Interestingly, our results indicate opposite associations of Se and T2D versus CRC. The latter was also observed for SELENOP, a functional biomarker of Se status. Prospective studies have generally shown some benefit of higher Se status on the risk of various cancers [2, 3]. However, findings from intervention trials have been mixed [4], which probably emphasizes that supplementation will confer benefit only if intake is inadequate. A recent systematic analysis, including 13 observational studies with more than 30,000 subjects, and 3 RCTs involving more than 20,000 participants, does support a positive association between Se and odds for T2D, but indicates no increased risk upon supplemental Se intake, i.e., divergent results between observational studies and RCTs [48]. Interestingly, we found a positive association of Se with T2D in our study, but a lack of association between SELENOP and T2D after adjustment for other TEs. This finding may indicate that the underlying etiopathogenic mechanisms are more complex than anticipated, and larger and more refined studies are needed for clarifying the association, especially in view of the different subgroups of patients [49]. Regarding Se status and CVD risk, neither Se nor SELENOP showed a significant association, in contrast to the strong associations observed for Se-deficient subjects and CVD in the Malmö Preventive Project published recently [50]. Nevertheless, the Se-to-Cu ratio emerged as a most sensitive parameter for CVD risk, supporting our hypothesis on the importance of TE patterns as highly informative disease-related biomarkers.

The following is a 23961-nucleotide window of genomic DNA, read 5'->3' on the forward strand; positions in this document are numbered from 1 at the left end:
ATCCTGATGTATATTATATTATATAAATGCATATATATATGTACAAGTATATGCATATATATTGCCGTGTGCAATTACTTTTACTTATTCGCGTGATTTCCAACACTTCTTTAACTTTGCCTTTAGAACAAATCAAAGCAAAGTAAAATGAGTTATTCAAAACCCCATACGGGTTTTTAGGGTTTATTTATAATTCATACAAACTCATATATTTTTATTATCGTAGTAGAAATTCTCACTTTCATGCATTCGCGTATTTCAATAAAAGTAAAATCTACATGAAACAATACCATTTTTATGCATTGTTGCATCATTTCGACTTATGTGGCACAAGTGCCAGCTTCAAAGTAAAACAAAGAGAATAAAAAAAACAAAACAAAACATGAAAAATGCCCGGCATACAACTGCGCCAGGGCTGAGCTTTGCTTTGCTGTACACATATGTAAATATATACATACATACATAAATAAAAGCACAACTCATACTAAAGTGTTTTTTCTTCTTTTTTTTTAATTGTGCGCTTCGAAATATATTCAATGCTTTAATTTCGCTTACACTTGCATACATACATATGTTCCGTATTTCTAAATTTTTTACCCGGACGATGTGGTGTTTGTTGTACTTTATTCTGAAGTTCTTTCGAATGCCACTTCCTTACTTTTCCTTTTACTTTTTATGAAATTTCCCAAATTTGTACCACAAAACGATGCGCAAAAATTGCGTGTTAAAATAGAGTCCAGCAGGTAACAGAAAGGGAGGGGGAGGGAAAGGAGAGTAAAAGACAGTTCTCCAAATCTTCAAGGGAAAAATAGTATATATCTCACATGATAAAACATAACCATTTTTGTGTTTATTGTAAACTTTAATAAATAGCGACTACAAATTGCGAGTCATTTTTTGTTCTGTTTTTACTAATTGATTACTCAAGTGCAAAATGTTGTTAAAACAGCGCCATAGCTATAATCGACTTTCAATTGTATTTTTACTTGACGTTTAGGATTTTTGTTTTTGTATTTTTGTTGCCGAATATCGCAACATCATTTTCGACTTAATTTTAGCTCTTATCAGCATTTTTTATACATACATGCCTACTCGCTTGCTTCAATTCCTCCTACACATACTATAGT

We found that high I concentrations were associated with an increased risk of developing T2D, similarly to the E3N-EPIC cohort [51]. High intakes of I may accelerate the development of thyroid disorders, such as hypothyroidism or hyperthyroidism, and have been described to increase the incidence of autoimmune thyroiditis and thyroid cancer risk in China [52]. Again, it will be highly important to conduct future studies on the relation of I with thyroid disease risk in relation to other TEs, especially Fe and Se, and deduce the predictive or diagnostic relevance of composite TE biomarkers [53].